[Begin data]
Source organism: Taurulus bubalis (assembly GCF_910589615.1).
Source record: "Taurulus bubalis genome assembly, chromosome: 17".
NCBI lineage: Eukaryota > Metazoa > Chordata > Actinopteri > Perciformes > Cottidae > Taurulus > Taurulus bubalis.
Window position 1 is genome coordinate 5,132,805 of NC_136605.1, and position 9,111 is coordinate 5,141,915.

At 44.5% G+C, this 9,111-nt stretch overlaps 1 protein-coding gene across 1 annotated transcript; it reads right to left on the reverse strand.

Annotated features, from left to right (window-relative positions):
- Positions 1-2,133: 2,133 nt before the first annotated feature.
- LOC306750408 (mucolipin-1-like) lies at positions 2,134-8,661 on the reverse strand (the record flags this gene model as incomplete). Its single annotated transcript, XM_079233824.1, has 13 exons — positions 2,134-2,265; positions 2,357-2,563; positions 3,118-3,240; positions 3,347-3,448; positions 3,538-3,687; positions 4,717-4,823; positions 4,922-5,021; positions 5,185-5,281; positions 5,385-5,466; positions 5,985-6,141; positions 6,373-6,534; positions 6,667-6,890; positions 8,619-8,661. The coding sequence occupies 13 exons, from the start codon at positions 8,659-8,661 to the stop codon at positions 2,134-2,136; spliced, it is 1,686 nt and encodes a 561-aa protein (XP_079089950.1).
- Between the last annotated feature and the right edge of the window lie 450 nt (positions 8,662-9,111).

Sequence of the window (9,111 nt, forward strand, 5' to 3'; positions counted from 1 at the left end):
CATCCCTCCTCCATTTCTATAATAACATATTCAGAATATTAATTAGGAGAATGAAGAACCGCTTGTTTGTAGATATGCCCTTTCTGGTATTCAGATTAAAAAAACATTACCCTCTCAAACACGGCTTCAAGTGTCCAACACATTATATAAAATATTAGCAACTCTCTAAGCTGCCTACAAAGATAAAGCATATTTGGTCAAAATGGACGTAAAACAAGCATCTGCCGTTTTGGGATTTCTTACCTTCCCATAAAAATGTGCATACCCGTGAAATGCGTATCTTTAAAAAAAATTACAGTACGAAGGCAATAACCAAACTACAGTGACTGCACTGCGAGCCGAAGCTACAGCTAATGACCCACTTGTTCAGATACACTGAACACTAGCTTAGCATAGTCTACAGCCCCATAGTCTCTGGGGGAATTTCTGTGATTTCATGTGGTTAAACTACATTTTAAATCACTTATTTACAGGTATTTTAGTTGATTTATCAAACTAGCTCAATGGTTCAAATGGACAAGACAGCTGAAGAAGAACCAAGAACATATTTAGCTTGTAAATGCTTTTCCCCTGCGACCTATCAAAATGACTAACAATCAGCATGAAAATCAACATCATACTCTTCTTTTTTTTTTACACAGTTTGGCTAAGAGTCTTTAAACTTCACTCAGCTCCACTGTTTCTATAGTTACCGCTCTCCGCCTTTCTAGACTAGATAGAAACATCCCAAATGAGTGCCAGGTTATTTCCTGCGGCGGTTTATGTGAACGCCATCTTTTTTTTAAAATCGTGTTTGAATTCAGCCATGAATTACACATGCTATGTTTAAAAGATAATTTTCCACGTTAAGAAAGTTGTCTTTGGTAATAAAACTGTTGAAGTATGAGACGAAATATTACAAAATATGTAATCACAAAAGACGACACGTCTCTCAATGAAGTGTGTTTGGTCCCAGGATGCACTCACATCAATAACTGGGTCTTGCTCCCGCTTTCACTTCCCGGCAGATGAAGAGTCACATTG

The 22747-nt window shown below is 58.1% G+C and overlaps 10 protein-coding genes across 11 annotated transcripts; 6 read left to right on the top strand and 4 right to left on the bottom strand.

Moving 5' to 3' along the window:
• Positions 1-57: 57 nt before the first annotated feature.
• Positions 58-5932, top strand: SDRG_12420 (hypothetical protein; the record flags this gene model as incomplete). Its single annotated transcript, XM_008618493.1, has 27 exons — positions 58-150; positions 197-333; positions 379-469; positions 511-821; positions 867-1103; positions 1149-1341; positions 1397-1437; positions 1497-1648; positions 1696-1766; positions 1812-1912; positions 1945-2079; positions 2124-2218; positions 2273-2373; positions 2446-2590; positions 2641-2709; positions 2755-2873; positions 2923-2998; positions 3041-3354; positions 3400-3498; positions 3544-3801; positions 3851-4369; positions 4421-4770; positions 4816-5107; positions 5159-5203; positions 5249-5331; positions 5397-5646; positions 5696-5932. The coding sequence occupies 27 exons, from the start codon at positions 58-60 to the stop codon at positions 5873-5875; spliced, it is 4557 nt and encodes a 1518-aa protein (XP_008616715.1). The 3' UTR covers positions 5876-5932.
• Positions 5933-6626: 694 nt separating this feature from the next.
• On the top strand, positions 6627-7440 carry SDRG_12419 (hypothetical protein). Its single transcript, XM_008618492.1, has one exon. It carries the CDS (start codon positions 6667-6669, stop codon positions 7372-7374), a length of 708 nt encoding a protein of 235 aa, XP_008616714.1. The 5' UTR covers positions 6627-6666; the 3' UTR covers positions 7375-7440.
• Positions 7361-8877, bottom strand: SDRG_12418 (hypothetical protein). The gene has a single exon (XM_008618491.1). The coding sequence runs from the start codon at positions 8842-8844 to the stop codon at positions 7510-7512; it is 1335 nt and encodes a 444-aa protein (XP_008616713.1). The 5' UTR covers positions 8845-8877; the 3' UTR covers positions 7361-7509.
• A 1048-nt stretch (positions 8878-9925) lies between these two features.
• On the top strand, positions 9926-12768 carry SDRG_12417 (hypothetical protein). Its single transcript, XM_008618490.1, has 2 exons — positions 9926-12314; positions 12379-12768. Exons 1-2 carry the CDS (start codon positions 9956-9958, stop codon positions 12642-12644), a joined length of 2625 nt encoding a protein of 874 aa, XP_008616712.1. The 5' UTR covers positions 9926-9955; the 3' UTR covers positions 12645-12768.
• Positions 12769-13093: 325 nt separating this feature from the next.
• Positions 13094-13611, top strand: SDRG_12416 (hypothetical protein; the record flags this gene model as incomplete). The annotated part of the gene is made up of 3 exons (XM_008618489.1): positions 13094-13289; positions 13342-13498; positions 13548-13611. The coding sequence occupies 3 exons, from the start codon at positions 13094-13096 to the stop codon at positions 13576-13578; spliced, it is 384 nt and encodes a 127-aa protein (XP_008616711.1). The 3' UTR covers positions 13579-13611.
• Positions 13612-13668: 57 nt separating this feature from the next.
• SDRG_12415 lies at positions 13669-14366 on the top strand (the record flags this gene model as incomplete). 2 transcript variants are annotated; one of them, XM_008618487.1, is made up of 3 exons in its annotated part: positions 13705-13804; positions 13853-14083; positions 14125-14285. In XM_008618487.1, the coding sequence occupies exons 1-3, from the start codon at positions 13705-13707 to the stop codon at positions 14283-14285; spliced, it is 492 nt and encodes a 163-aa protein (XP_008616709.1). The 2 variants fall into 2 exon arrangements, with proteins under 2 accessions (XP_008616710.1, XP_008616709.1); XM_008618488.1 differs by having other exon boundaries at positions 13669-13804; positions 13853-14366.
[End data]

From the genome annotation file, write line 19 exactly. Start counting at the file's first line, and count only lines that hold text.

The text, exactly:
• A 1048-nt stretch (positions 8878-9925) lies between these two features.